Art is, by nature, controversial. The line between artist expression and ‘my five-year-old could do that’ is blurry, and opinions on the authenticity and artistic value of art is often divided. Where should it be drawn? We let you decide.
Reporter: Chloe Chapman | Sub-Editor: James Brookes
We look at seven of the most controversial pieces of artwork from over the years.
From starving dogs, to depictions of rape, it’s all been done before.
Which will you find most offensive?
1. Guillermo Vargas, Eres Lo Que Lees (You Are What You Read), 2007
Vargas’s display at an exhibition in Códice Gallery, Nicaragua, proved to be extremely controversial with the public.
It involved a stray dog being tied to a wall on a leash and was left without food or water.
He even had to the audacity to use dog biscuits to spell out “Eres Lo Que Lees”, which is Spanish for “You Are What You Read”.
Despite an uproar, the gallery allowed the exhibition to continue, insisting the dog was unchained and given food and water outside of visiting hours.
While this may be true, it still raises some pretty huge ethical questions when it comes to live animals in art.
2. Chris Ofili, The Holy Virgin Mary, 1996
Ofili’s painting portrays a black Virgin Mary surrounded by pornographic images and even elephant dung.
Despite its creation in 1996, it was only in 1999 that this work of art was met with heavy criticism and disgust.
Scheduled to be exhibited in New York’s Brooklyn Museum, the Mayor at the time, Rudy Giuliani, branded it “sick” and tried to prevent its showcase by cutting the museum’s funding.
He was unsuccessful and the painting later went on to sell for a huge $4.6 million (£3.6 million) at auction.
3. Andres Serrano, Piss Christ, 1987
Piss Christ is an interesting piece by Serrano that combines Jesus and urine which — unsurprisingly — drew a lot of backlash.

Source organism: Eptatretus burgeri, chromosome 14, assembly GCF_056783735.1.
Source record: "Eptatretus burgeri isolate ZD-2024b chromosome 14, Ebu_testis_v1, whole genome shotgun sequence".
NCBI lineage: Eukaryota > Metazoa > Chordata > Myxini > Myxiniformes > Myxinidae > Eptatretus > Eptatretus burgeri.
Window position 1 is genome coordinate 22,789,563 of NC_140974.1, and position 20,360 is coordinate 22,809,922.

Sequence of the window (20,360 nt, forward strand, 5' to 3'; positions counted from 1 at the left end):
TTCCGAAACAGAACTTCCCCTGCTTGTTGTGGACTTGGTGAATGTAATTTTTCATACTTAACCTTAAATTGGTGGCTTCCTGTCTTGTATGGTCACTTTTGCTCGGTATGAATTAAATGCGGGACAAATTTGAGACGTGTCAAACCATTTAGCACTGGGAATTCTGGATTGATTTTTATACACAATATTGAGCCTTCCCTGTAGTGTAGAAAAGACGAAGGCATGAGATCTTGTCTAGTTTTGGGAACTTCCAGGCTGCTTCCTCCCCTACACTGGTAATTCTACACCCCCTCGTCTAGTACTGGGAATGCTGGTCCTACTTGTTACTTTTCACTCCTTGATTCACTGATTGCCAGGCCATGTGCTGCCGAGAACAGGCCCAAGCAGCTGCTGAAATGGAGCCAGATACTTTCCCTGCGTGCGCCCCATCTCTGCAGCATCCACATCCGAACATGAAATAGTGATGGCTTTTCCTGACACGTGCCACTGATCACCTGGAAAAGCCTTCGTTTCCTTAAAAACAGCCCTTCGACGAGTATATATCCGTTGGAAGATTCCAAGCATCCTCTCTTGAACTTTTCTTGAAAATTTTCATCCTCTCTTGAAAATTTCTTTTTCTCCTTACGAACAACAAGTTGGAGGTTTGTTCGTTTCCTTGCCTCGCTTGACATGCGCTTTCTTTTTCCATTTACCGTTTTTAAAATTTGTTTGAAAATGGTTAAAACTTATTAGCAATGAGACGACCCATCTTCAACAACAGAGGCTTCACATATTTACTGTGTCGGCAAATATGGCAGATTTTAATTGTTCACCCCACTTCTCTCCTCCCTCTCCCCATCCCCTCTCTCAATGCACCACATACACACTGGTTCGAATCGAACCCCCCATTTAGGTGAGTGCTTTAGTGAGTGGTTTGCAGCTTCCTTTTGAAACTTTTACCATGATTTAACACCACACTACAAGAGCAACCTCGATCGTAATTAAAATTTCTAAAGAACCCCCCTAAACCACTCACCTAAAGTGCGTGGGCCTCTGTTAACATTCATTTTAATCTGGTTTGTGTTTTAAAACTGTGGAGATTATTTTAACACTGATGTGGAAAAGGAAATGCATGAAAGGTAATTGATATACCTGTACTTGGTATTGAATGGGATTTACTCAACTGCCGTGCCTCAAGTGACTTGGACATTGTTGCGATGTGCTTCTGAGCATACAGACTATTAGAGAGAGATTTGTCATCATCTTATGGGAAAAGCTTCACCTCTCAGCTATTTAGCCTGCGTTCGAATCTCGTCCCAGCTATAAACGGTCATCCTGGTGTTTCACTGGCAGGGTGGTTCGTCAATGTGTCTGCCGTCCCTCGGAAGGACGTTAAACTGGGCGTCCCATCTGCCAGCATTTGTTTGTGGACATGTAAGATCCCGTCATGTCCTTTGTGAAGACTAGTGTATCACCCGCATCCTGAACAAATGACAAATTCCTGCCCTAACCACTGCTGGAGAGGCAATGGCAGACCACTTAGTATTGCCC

Serrano took a picture of a crucifix submerged in his own urine.
While this piece has been controversial since it was first released for public viewing, anger peaked in France, 2011, when Catholic fundamentalists used hammers as they physically attacked the photograph.
However, Serrano defended his work when speaking to the Guardian in 2012, saying: “At the time I made Piss Christ, I wasn’t trying to get anything across.
“In hindsight, I’d say Piss Christ is a reflection of my work, not only as an artist, but as a Christian.”
4. Marcel Duchamp, Fountain, 1917
Duchamp’s Fountain is arguably one of the most controversial works to date.
The upturned porcelain urinal was submitted to the Society of Independent Artists but was quickly banished from their exhibition. Duchamp responded by resigning from the society and went on to comment over four decades later.
He later explained: “I was drawing people’s attention to the fact that art is a mirage. A mirage, exactly like an oasis appears in the desert.
“It is very beautiful until, of course, you are dying of thirst. But you don’t die in the field of art. The mirage is solid.”
5. René Magritte, The Rape, 1935
Much like the title, this painting by Magritte was particularly bold and shocking for its time.
In the style of surrealism, the picture portrays a woman’s face, but the eyes are swapped out for breasts, the nose is a belly button and her mouth is replaced by her pubis.
Magritte used this artwork to make a statement about the way she felt men viewed women at the time.
6. Pablo Picasso, Guernica, 1937
Picasso created a huge work of art documenting the Nazi bombing of a small Spanish town in 1937.
Described as one of his most politically incited works, it was created for the World Fair of the same year, but he stipulated it was only to be returned to Spain once democracy prevailed.
It remains a deeply emotional response to war and was returned to Spain only in 1981 after the appointment of Juan Carlos as Spain’s democratic leader.
7. Damien Hirst, The Physical Impossibility of Death in the Mind of Someone Living, 1991
A relatively recent controversial piece, Hirst was commissioned by Charles Saatchi to preserve a 4.3 metre tiger shark using formaldehyde in a glass case.
The shark, which was captured in Queensland, Australia, was replaced in 2006 after it decayed badly.
This move also sparked controversy, as some declared it should no longer be valued at the same price given it had lost its authenticity.
Nevertheless, the piece became an iconic work of British art in the 1990s, and remains so to date.